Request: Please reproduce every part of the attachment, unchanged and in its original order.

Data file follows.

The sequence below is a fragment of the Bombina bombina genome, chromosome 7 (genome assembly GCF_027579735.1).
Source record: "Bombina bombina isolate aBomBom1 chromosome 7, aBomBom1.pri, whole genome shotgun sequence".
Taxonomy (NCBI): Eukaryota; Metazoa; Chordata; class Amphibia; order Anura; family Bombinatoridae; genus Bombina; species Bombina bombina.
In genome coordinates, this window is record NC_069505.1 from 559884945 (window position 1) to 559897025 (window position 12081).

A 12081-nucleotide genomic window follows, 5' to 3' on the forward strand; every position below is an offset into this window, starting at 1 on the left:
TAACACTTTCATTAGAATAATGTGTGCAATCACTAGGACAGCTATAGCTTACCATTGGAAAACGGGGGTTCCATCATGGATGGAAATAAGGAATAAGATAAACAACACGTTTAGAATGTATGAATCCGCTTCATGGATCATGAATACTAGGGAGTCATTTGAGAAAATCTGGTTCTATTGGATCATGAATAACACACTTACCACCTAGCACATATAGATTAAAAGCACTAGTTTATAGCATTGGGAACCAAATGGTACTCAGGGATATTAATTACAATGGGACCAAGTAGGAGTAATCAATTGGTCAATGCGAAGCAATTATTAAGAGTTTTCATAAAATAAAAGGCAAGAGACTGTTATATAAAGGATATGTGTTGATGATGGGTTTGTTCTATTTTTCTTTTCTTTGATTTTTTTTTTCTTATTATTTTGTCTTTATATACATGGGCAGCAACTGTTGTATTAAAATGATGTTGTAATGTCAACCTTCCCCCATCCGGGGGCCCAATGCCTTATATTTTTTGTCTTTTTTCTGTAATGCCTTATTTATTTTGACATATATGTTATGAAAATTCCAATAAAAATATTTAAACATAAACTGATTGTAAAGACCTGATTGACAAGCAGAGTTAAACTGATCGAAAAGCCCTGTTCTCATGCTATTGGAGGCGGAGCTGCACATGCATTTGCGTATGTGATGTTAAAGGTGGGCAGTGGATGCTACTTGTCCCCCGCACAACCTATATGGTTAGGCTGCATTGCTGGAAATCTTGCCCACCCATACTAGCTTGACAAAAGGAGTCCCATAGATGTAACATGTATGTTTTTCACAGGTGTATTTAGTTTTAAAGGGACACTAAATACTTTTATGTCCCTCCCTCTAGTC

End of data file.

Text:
The sequence below is a fragment of the Bombina bombina genome, chromosome 7 (genome assembly GCF_027579735.1).
Source record: "Bombina bombina isolate aBomBom1 chromosome 7, aBomBom1.pri, whole genome shotgun sequence".
Taxonomy (NCBI): Eukaryota; Metazoa; Chordata; class Amphibia; order Anura; family Bombinatoridae; genus Bombina; species Bombina bombina.
In genome coordinates, this window is record NC_069505.1 from 559884945 (window position 1) to 559897025 (window position 12081).

A 12081-nucleotide genomic window follows, 5' to 3' on the forward strand; every position below is an offset into this window, starting at 1 on the left:
TAACACTTTCATTAGAATAATGTGTGCAATCACTAGGACAGCTATAGCTTACCATTGGAAAACGGGGGTTCCATCATGGATGGAAATAAGGAATAAGATAAACAACACGTTTAGAATGTATGAATCCGCTTCATGGATCATGAATACTAGGGAGTCATTTGAGAAAATCTGGTTCTATTGGATCATGAATAACACACTTACCACCTAGCACATATAGATTAAAAGCACTAGTTTATAGCATTGGGAACCAAATGGTACTCAGGGATATTAATTACAATGGGACCAAGTAGGAGTAATCAATTGGTCAATGCGAAGCAATTATTAAGAGTTTTCATAAAATAAAAGGCAAGAGACTGTTATATAAAGGATATGTGTTGATGATGGGTTTGTTCTATTTTTCTTTTCTTTGATTTTTTTTTTCTTATTATTTTGTCTTTATATACATGGGCAGCAACTGTTGTATTAAAATGATGTTGTAATGTCAACCTTCCCCCATCCGGGGGCCCAATGCCTTATATTTTTTGTCTTTTTTCTGTAATGCCTTATTTATTTTGACATATATGTTATGAAAATTCCAATAAAAATATTTAAACATAAACTGATTGTAAAGACCTGATTGACAAGCAGAGTTAAACTGATCGAAAAGCCCTGTTCTCATGCTATTGGAGGCGGAGCTGCACATGCATTTGCGTATGTGATGTTAAAGGTGGGCAGTGGATGCTACTTGTCCCCCGCACAACCTATATGGTTAGGCTGCATTGCTGGAAATCTTGCCCACCCATACTAGCTTGACAAAAGGAGTCCCATAGATGTAACATGTATGTTTTTCACAGGTGTATTTAGTTTTAAAGGGACACTAAATACTTTTATGTCCCTCCCTCTAGTC